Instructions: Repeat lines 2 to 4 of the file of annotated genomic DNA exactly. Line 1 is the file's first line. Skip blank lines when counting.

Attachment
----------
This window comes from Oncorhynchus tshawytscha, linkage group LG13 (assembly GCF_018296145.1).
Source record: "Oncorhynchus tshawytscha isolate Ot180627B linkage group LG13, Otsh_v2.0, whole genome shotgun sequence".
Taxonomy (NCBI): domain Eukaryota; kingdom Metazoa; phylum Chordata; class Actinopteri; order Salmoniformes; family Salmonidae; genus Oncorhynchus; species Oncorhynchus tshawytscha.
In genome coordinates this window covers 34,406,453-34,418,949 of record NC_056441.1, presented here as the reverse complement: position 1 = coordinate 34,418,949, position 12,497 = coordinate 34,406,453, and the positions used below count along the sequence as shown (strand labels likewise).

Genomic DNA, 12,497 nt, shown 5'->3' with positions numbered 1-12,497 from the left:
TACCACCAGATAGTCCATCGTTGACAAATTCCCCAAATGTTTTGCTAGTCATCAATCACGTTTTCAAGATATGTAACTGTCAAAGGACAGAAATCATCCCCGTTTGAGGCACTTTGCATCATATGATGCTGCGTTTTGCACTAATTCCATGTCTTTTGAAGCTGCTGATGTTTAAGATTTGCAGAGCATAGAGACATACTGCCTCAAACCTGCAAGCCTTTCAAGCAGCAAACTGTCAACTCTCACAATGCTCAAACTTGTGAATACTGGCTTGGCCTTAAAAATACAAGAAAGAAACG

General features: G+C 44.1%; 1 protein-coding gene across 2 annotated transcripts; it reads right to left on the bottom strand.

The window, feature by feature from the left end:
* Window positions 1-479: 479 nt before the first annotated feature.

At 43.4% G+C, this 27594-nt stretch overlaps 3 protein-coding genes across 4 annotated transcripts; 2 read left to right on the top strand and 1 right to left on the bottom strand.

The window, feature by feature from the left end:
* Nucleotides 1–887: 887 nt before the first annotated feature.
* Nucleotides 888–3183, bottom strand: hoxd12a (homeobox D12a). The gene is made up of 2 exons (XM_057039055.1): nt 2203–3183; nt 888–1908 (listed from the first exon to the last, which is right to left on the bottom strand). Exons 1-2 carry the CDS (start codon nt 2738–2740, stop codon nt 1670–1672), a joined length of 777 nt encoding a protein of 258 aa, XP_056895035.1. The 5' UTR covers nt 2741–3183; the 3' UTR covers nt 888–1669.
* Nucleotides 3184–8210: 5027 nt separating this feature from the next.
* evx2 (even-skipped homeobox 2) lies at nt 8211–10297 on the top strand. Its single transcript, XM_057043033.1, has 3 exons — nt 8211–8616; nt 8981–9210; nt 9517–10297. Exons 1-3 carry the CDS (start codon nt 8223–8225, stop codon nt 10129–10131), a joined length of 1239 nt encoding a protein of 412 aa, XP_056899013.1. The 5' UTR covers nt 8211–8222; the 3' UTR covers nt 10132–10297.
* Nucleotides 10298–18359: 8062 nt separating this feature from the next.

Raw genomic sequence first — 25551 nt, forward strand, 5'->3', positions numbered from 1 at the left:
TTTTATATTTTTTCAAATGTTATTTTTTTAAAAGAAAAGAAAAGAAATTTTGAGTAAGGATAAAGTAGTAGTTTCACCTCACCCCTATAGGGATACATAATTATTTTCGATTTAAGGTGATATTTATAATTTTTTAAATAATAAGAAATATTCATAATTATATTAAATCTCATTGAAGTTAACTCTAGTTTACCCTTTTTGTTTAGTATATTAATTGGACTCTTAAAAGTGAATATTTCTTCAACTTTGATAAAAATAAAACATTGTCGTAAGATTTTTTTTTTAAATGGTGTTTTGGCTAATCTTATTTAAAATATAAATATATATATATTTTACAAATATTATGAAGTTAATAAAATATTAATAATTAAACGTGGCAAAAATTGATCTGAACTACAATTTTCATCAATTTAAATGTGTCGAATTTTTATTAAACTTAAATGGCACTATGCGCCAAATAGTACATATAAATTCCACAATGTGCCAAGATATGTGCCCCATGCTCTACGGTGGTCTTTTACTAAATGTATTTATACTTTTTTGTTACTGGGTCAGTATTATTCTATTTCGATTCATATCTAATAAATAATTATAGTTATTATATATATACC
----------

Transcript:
Source record: "Oncorhynchus tshawytscha isolate Ot180627B linkage group LG13, Otsh_v2.0, whole genome shotgun sequence".
Taxonomy (NCBI): domain Eukaryota; kingdom Metazoa; phylum Chordata; class Actinopteri; order Salmoniformes; family Salmonidae; genus Oncorhynchus; species Oncorhynchus tshawytscha.
In genome coordinates this window covers 34,406,453-34,418,949 of record NC_056441.1, presented here as the reverse complement: position 1 = coordinate 34,418,949, position 12,497 = coordinate 34,406,453, and the positions used below count along the sequence as shown (strand labels likewise).